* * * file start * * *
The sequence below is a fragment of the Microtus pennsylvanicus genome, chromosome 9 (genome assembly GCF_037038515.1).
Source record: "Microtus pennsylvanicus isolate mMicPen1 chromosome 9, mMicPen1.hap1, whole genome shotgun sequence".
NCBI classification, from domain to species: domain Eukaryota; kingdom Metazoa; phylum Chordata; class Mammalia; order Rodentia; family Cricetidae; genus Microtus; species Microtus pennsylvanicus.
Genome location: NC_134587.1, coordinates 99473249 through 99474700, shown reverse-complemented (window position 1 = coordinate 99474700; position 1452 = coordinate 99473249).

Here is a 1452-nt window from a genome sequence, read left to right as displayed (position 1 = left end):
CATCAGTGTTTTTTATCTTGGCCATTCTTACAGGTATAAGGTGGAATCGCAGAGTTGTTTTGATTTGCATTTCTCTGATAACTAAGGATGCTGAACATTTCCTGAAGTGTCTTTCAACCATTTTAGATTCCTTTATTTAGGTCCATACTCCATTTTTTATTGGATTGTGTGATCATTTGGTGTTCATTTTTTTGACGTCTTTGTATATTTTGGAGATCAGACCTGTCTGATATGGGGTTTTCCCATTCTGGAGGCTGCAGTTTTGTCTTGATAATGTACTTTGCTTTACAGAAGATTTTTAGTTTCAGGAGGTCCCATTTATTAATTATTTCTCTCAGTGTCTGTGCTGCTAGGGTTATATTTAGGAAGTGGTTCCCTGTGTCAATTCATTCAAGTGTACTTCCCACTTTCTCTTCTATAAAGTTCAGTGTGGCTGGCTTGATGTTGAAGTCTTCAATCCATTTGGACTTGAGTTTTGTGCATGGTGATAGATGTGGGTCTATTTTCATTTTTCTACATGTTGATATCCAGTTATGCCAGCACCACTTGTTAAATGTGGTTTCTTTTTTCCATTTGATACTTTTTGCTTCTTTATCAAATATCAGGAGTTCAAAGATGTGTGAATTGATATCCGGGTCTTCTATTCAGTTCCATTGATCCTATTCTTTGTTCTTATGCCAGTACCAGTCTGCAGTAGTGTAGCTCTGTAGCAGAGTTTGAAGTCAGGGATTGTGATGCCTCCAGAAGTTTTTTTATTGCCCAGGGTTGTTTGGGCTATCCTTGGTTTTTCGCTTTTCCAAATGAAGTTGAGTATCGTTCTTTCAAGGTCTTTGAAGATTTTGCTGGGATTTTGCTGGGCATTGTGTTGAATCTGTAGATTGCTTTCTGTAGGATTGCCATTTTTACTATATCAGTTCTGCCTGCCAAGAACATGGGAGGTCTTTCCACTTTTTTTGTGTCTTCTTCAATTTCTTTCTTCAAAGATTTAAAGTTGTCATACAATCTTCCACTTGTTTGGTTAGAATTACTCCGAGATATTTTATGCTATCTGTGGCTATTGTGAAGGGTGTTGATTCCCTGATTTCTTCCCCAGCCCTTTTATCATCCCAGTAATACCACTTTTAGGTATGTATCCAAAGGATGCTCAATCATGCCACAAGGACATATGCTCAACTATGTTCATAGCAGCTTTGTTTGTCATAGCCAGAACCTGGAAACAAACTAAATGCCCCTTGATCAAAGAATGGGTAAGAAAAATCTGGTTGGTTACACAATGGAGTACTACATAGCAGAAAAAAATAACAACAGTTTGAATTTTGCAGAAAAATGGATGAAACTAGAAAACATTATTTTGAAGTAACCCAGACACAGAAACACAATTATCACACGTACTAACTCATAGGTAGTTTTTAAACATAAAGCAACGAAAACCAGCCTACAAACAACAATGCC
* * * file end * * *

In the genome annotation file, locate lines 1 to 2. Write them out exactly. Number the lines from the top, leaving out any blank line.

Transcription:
The sequence below is a fragment of the Microtus pennsylvanicus genome, chromosome 9 (genome assembly GCF_037038515.1).
Source record: "Microtus pennsylvanicus isolate mMicPen1 chromosome 9, mMicPen1.hap1, whole genome shotgun sequence".